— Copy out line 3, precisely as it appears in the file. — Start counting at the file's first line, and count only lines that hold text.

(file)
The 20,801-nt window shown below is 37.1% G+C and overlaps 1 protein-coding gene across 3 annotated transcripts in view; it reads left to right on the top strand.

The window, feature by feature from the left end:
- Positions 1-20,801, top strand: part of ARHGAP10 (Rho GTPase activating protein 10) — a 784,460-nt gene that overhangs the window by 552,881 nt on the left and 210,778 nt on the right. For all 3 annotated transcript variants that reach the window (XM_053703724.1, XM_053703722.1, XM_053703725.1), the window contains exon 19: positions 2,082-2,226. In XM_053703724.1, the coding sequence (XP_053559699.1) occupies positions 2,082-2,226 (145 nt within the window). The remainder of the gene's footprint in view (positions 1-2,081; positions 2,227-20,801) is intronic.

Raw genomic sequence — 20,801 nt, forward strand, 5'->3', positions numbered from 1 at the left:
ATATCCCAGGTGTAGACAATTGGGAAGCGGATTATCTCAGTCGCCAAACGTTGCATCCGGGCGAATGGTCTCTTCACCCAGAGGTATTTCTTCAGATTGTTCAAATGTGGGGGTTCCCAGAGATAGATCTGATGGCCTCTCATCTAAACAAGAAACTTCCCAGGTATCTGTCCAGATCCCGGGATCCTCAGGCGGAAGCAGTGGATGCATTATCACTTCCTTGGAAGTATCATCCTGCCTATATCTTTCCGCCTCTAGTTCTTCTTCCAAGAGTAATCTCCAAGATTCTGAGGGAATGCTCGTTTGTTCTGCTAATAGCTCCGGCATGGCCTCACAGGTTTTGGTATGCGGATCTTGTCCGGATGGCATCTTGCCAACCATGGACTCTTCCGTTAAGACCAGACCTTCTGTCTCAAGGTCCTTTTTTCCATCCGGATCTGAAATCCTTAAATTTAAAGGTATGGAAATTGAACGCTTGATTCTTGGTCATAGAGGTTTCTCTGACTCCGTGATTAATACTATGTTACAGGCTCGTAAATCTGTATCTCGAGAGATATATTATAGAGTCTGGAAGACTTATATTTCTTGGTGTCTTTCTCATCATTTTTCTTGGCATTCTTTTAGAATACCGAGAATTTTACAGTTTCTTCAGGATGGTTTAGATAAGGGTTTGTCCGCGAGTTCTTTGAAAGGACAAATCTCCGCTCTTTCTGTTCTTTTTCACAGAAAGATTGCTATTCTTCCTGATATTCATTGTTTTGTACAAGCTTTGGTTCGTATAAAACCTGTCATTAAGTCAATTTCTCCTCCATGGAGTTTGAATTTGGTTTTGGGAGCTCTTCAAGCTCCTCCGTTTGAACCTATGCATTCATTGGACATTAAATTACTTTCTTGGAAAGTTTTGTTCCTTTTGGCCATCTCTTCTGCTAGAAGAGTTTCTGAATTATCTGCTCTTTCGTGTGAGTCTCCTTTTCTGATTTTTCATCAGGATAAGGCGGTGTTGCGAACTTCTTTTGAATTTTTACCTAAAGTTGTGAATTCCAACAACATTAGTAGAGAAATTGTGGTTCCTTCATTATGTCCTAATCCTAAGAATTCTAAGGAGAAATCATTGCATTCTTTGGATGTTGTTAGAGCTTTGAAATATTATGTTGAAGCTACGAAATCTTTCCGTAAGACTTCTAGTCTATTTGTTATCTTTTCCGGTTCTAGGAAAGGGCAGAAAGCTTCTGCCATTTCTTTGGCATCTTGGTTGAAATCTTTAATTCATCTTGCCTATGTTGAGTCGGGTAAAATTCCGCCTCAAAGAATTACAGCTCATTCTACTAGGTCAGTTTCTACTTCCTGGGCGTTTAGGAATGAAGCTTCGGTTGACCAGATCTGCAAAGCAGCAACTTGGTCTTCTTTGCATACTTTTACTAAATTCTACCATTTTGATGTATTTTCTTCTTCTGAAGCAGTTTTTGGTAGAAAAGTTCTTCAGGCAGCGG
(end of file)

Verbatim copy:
- Positions 1-20,801, top strand: part of ARHGAP10 (Rho GTPase activating protein 10) — a 784,460-nt gene that overhangs the window by 552,881 nt on the left and 210,778 nt on the right. For all 3 annotated transcript variants that reach the window (XM_053703724.1, XM_053703722.1, XM_053703725.1), the window contains exon 19: positions 2,082-2,226. In XM_053703724.1, the coding sequence (XP_053559699.1) occupies positions 2,082-2,226 (145 nt within the window). The remainder of the gene's footprint in view (positions 1-2,081; positions 2,227-20,801) is intronic.